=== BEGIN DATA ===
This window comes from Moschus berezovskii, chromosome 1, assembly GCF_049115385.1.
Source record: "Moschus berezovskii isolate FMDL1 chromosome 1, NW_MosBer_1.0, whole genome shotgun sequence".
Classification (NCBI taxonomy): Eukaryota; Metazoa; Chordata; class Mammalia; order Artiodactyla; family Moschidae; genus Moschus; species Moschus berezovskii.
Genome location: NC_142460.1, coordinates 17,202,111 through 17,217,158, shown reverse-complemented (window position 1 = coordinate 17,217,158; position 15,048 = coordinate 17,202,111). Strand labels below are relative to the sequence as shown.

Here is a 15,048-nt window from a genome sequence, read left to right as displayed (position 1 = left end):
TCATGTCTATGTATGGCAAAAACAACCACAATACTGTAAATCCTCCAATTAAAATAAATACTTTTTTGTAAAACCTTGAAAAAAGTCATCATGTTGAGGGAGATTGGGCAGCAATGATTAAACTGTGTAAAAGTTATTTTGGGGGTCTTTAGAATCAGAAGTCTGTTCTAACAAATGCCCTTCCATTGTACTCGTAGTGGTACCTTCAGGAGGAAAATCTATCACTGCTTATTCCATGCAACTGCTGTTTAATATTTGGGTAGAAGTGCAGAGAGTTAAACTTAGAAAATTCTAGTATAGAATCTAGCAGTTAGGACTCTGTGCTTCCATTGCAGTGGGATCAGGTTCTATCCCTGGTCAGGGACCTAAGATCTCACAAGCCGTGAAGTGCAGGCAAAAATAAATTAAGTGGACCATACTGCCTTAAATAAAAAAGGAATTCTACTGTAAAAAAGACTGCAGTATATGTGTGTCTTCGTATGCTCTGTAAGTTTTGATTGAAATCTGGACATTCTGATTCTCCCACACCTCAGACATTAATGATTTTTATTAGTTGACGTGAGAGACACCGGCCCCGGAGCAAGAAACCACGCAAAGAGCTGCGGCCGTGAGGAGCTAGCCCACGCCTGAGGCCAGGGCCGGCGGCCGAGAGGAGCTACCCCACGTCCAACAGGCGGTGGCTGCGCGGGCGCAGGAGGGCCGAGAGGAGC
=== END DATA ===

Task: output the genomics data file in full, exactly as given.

This window comes from Moschus berezovskii, chromosome 1, assembly GCF_049115385.1.
Source record: "Moschus berezovskii isolate FMDL1 chromosome 1, NW_MosBer_1.0, whole genome shotgun sequence".
Classification (NCBI taxonomy): Eukaryota; Metazoa; Chordata; class Mammalia; order Artiodactyla; family Moschidae; genus Moschus; species Moschus berezovskii.
Genome location: NC_142460.1, coordinates 17,202,111 through 17,217,158, shown reverse-complemented (window position 1 = coordinate 17,217,158; position 15,048 = coordinate 17,202,111). Strand labels below are relative to the sequence as shown.

Here is a 15,048-nt window from a genome sequence, read left to right as displayed (position 1 = left end):
TCATGTCTATGTATGGCAAAAACAACCACAATACTGTAAATCCTCCAATTAAAATAAATACTTTTTTGTAAAACCTTGAAAAAAGTCATCATGTTGAGGGAGATTGGGCAGCAATGATTAAACTGTGTAAAAGTTATTTTGGGGGTCTTTAGAATCAGAAGTCTGTTCTAACAAATGCCCTTCCATTGTACTCGTAGTGGTACCTTCAGGAGGAAAATCTATCACTGCTTATTCCATGCAACTGCTGTTTAATATTTGGGTAGAAGTGCAGAGAGTTAAACTTAGAAAATTCTAGTATAGAATCTAGCAGTTAGGACTCTGTGCTTCCATTGCAGTGGGATCAGGTTCTATCCCTGGTCAGGGACCTAAGATCTCACAAGCCGTGAAGTGCAGGCAAAAATAAATTAAGTGGACCATACTGCCTTAAATAAAAAAGGAATTCTACTGTAAAAAAGACTGCAGTATATGTGTGTCTTCGTATGCTCTGTAAGTTTTGATTGAAATCTGGACATTCTGATTCTCCCACACCTCAGACATTAATGATTTTTATTAGTTGACGTGAGAGACACCGGCCCCGGAGCAAGAAACCACGCAAAGAGCTGCGGCCGTGAGGAGCTAGCCCACGCCTGAGGCCAGGGCCGGCGGCCGAGAGGAGCTACCCCACGTCCAACAGGCGGTGGCTGCGCGGGCGCAGGAGGGCCGAGAGGAGC